Why do we, as humans, hold to the idea that if your good you go to heaven?
Heaven is not a Christian only concept here. Almost every religion believes, to some degree, that if you live a good life and do what is right, you will be rewarded in Heaven or a from of it. Where does this concept come from?
Is it something that we are born with to know that there are repercussions for our actions or is it just something we are born with in order to sustain the species? I tend to lean toward the former as you see it in the structure of our society.
In the wild, you see natural selection. The survival of the fittest. Those who are weak often killed off or left behind in order to protect the future of the species. You will see some members demonstrate that wonderful thing of altruism, but it is rare. With humans though, we pride ourselves for trying and reach out and help those that are less fortunate than ourselves. Homeless and abuse shelters. Food banks and outreach groups. All are popular, but would we do it at the risk of our own life though? Probably not. There are always those exceptions, but when you look at people as a whole, they are primarily concerned with their own survival and comfort.
In the wild, we see authority structures setup. Someone is in charge and there are rules for an individual in which to conduct themselves in order to benefit the society as a whole. Humans do the same thing, but with a twist. Not only do we look after our own protection, we want to make sure we are comfortable as well. You don’t see this in nature. As humans, we don’t want our feelings to be hurt or to be taken advantage of. In the wild, the one that breaks the rules is often killed or at least cast out of society. Humans might kill the offender, but this is becoming more of a rare punishment. Instead, we like to warn them first and then isolate them from the mass of society. Maybe this is because our lives are not in jeopardy. Even when they are isolated, we still provide for them.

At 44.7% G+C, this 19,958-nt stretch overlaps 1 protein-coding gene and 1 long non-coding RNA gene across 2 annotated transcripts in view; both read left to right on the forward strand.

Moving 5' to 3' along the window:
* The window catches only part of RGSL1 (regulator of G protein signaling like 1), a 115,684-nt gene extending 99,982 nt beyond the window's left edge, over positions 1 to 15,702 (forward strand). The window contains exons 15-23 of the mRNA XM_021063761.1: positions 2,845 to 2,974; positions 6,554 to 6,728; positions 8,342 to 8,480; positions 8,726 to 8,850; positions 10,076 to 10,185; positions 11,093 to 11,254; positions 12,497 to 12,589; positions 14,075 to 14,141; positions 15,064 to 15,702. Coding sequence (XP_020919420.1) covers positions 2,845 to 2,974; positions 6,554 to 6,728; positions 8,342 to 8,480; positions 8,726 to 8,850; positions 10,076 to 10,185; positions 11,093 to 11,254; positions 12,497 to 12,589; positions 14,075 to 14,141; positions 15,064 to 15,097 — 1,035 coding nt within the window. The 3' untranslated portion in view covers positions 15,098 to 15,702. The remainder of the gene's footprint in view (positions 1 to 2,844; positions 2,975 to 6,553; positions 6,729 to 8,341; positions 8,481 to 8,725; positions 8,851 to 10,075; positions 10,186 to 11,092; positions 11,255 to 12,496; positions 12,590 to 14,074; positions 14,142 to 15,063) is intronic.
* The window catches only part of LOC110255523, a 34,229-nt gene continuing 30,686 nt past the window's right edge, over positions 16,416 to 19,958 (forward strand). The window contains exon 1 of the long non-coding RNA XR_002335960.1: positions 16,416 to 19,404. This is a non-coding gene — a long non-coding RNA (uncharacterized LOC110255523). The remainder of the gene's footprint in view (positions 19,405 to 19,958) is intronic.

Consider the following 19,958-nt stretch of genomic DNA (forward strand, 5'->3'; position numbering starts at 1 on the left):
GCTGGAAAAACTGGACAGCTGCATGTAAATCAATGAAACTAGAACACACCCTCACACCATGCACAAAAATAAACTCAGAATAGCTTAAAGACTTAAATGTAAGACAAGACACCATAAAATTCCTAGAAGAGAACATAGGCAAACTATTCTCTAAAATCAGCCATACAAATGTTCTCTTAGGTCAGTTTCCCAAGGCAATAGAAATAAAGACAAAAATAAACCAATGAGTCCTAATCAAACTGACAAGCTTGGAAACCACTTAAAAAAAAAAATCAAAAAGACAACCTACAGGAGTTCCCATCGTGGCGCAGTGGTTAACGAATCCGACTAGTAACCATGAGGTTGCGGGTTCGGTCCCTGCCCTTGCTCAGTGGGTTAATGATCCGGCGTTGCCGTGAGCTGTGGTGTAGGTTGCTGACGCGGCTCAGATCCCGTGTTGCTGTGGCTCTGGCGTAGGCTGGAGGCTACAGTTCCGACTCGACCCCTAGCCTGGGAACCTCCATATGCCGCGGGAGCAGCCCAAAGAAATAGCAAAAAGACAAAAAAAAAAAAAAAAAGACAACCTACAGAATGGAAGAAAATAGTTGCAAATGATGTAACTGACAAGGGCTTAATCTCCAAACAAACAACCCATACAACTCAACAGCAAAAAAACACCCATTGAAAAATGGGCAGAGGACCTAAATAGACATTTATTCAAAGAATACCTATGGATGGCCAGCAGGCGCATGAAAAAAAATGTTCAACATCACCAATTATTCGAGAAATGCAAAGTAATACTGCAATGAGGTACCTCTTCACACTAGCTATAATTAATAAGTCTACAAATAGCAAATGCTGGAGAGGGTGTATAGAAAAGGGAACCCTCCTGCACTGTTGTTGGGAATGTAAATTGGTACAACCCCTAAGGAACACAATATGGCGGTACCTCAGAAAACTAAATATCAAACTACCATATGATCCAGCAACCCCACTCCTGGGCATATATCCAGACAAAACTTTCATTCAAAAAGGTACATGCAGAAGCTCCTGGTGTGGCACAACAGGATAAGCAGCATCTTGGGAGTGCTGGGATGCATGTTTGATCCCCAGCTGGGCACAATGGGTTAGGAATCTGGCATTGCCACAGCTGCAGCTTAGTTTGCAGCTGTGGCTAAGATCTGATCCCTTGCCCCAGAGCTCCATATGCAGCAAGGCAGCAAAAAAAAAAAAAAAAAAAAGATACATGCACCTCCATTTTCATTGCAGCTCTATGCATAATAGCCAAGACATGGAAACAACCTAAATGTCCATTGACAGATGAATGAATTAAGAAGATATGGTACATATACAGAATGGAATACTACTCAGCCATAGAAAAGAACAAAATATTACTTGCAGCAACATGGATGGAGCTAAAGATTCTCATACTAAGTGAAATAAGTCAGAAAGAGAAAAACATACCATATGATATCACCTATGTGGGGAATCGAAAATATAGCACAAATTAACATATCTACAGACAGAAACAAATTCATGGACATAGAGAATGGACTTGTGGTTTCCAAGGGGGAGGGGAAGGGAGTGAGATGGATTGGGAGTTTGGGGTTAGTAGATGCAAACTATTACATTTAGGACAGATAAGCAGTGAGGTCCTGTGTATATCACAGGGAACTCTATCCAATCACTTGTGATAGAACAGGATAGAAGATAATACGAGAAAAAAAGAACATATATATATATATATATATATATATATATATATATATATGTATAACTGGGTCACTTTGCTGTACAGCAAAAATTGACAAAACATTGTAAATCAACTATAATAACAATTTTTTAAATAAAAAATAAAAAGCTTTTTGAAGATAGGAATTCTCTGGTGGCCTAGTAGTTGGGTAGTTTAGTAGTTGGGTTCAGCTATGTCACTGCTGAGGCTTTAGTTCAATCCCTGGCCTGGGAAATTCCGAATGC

So, does the idea of heaven develop out of the notion that we are afraid of our life ending when we die? Does our innate sense of right and wrong help to determine who goes and who gets left out? Is the concept of heaven just a motivation tool that society uses to control those who are not willing to comply with the rules? Our sense of right and wrong is the standard that we use to see if we make it in. I helped an old lady with her lawn and I never killed anyone, so I should be good enough to get in. The method we met that standard is to compare our actions to another’s. We don’t dare compare our thoughts, because then we would be in trouble. No, just our actions and behaviors. This way we have room for improvement, but still feel good about ourselves.
When we make that judgment call, we make ourselves gods. I am better than person X, so I am more deserving to go to heaven than they are. It is a nice plan until there is a entry limit placed on this heaven. If there is only room for 3 and 6 people wanting in, what is the deciding factor that is used to determine who goes? What is morally acceptable for one group may not be the same as for another. If you are gay in Uganda, chances are you wouldn’t think you would get in. If you were in England though, it is acceptable so surely that would not be the deciding factor. So where is the standard for all of humanity to know how to get in?
Maybe this is where being good comes in to play. If I am aware of the consequences of not being good, and I try hard to be good, I can go to heaven when I die. Maybe there is no limit on how many people can make it, so no one is left out.
Why do so many who proclaim Christianity, falsely hold to this belief then? If I do what is right, I will be rewarded. That isn’t what is promised, so why delude ourselves and hold to that concept? Christianity is not about being good or doing good. It is about submitting to God. We need to move past this concept of moral superiority because of our religion and move into the relationship with our God. That is how we get to heaven.